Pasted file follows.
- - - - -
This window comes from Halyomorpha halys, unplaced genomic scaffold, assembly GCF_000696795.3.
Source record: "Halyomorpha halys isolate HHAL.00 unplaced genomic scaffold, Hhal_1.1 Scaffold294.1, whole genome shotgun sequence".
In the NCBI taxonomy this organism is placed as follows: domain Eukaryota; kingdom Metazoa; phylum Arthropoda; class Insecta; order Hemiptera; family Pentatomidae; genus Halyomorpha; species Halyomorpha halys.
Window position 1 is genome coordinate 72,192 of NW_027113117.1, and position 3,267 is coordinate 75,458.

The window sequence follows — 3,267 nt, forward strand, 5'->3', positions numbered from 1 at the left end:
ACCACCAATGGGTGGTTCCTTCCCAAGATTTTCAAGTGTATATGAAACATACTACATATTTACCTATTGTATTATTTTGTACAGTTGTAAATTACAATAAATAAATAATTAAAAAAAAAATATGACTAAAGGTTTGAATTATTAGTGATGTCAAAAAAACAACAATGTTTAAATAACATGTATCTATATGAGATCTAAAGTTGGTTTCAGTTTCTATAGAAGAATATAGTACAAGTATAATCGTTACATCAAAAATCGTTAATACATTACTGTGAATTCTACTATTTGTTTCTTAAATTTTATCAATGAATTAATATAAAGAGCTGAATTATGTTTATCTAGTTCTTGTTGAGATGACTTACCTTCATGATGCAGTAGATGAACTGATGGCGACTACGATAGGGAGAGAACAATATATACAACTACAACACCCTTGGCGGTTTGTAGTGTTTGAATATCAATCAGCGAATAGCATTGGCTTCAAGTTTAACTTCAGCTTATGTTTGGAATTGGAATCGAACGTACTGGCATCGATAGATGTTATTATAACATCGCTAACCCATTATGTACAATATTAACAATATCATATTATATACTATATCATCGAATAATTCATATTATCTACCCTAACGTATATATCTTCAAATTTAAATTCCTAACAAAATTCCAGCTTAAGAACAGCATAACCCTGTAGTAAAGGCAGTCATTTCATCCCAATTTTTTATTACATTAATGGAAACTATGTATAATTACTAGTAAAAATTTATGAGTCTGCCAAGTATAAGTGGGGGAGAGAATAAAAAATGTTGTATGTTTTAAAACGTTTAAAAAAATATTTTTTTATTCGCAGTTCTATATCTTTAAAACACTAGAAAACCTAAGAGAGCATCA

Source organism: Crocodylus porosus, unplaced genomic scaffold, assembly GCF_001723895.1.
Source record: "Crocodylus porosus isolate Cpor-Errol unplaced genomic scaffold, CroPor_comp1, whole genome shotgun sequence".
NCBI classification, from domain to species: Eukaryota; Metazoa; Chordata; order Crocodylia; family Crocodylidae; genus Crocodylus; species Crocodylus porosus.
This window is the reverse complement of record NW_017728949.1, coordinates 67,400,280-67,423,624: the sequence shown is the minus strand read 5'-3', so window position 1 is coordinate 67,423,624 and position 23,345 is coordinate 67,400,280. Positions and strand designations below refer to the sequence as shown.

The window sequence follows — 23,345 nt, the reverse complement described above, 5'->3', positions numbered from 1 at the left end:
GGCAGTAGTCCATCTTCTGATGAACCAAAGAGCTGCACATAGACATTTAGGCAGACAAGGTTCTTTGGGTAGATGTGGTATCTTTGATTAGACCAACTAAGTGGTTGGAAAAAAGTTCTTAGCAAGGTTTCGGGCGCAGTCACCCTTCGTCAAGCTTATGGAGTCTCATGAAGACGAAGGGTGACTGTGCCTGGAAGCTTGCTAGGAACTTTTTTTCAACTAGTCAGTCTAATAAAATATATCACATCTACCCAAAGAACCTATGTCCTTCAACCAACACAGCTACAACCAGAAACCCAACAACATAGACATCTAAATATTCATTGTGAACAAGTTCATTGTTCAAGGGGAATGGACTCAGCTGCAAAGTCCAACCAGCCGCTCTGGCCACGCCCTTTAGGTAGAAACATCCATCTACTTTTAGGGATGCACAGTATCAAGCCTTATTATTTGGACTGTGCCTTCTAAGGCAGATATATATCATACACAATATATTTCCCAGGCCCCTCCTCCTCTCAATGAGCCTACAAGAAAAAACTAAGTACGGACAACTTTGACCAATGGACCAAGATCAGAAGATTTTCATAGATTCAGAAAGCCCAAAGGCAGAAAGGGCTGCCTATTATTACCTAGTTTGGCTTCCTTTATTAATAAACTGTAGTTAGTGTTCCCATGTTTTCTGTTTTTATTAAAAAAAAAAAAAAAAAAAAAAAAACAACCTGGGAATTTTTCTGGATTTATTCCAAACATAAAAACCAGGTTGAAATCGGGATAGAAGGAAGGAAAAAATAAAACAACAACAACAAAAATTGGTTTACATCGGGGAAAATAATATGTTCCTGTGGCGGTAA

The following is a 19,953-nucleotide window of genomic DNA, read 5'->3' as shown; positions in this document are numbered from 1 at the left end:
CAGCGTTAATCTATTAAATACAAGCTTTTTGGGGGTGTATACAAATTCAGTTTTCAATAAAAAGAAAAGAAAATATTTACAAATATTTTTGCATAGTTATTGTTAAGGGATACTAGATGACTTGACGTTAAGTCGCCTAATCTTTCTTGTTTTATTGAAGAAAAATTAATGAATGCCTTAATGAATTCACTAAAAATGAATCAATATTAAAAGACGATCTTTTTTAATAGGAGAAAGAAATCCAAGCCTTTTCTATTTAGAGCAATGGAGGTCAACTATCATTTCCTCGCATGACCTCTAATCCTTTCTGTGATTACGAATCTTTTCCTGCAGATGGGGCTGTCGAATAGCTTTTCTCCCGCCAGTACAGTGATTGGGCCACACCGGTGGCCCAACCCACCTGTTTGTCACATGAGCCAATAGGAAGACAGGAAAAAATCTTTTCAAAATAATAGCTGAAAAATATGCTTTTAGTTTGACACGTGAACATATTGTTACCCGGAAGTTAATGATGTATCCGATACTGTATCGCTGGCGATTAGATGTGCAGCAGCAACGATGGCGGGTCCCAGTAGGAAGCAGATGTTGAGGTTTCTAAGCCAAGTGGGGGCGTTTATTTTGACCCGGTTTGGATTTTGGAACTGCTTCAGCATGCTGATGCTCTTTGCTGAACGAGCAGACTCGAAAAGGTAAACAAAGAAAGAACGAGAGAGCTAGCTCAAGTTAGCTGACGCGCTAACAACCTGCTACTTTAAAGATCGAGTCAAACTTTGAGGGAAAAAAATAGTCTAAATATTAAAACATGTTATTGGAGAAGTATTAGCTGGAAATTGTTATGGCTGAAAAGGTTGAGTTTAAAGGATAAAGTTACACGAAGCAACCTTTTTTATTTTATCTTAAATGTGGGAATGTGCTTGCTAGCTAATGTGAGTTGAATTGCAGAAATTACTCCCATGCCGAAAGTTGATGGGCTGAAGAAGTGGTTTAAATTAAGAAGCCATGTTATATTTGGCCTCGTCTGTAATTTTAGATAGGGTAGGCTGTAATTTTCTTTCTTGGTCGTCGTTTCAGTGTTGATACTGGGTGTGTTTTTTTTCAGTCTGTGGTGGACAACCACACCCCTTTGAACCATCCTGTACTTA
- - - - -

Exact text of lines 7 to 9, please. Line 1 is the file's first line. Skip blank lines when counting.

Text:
Source organism: Crocodylus porosus, unplaced genomic scaffold, assembly GCF_001723895.1.
Source record: "Crocodylus porosus isolate Cpor-Errol unplaced genomic scaffold, CroPor_comp1, whole genome shotgun sequence".
NCBI classification, from domain to species: Eukaryota; Metazoa; Chordata; order Crocodylia; family Crocodylidae; genus Crocodylus; species Crocodylus porosus.